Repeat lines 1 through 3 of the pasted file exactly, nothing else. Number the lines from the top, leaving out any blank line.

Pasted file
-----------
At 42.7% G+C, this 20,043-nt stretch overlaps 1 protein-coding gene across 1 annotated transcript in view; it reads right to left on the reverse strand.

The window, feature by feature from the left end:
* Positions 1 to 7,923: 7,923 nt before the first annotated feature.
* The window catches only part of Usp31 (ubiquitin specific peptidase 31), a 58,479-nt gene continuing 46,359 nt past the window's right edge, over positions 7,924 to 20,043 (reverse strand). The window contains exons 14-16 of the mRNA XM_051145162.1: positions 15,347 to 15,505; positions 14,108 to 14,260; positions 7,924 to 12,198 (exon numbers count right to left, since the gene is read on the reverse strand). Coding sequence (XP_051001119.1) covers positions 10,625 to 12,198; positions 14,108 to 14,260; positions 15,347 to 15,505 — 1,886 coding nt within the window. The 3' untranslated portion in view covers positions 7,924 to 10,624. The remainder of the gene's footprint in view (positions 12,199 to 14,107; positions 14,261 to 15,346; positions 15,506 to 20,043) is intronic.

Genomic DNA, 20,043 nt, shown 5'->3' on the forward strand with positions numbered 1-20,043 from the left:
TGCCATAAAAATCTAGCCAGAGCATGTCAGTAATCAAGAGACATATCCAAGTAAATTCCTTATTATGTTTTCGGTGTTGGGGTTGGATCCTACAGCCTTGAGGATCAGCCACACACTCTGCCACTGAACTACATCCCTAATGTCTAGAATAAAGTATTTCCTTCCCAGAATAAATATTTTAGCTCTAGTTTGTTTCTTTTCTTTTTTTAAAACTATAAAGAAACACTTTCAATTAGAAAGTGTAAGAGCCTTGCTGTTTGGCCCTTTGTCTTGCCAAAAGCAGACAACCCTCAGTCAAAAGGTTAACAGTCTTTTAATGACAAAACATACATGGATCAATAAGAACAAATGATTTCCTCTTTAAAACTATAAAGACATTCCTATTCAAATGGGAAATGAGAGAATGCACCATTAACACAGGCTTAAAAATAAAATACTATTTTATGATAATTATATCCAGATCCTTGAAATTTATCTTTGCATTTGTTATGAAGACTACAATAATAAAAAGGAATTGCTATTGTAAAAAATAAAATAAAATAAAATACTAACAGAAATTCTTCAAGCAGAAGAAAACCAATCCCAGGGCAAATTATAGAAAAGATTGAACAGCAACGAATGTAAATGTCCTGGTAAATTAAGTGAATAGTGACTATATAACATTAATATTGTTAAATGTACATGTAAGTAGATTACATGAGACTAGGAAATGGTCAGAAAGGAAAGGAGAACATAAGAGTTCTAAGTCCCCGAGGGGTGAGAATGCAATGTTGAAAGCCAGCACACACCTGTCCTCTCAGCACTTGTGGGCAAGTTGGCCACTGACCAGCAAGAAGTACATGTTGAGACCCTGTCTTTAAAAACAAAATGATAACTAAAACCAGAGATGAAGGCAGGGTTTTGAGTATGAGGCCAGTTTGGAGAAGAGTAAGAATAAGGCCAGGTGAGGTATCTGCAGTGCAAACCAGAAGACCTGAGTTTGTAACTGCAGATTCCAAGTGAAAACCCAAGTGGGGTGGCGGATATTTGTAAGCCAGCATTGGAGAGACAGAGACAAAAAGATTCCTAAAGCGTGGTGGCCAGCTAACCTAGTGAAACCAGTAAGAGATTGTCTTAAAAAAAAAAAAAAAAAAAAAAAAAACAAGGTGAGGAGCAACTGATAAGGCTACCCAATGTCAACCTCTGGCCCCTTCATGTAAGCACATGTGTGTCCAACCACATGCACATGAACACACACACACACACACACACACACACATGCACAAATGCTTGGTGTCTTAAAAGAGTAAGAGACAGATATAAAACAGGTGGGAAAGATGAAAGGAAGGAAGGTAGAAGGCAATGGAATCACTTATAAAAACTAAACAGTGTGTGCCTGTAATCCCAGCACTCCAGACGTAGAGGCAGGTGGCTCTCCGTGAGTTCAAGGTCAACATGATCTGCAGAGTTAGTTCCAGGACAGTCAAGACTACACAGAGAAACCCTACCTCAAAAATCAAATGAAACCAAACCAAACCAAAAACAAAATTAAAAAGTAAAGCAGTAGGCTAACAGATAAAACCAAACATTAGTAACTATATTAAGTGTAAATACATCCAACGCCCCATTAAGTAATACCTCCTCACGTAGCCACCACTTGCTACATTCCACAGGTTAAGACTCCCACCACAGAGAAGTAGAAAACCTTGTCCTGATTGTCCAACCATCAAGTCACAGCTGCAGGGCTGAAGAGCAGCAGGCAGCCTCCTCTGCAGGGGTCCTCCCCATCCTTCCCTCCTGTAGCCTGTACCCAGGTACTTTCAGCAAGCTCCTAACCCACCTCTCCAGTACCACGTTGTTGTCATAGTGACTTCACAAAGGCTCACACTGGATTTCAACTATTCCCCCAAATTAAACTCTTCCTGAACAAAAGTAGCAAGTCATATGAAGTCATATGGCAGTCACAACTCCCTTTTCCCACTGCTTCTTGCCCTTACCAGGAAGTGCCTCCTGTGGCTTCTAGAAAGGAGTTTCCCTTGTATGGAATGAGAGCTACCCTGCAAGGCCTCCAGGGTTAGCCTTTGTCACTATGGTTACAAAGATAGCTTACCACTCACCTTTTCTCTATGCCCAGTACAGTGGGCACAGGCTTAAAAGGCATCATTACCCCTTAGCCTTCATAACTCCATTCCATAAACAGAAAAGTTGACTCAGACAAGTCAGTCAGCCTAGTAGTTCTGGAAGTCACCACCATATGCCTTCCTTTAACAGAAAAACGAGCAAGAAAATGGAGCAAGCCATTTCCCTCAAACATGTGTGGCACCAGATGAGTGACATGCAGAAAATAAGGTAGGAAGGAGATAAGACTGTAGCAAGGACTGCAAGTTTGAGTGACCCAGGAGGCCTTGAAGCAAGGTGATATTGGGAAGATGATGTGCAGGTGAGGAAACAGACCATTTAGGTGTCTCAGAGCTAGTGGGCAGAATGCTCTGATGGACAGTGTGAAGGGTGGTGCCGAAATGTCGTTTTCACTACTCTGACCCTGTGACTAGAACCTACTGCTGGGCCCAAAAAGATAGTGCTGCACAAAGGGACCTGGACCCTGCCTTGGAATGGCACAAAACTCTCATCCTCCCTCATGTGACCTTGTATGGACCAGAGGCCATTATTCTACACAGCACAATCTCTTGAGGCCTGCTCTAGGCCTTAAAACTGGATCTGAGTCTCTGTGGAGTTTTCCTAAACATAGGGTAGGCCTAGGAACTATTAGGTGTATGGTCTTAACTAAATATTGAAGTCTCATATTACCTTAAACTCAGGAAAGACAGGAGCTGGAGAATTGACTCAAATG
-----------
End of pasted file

At 42.7% G+C, this 20,043-nt stretch overlaps 1 protein-coding gene across 1 annotated transcript in view; it reads right to left on the reverse strand.

The window, feature by feature from the left end:
* Positions 1 to 7,923: 7,923 nt before the first annotated feature.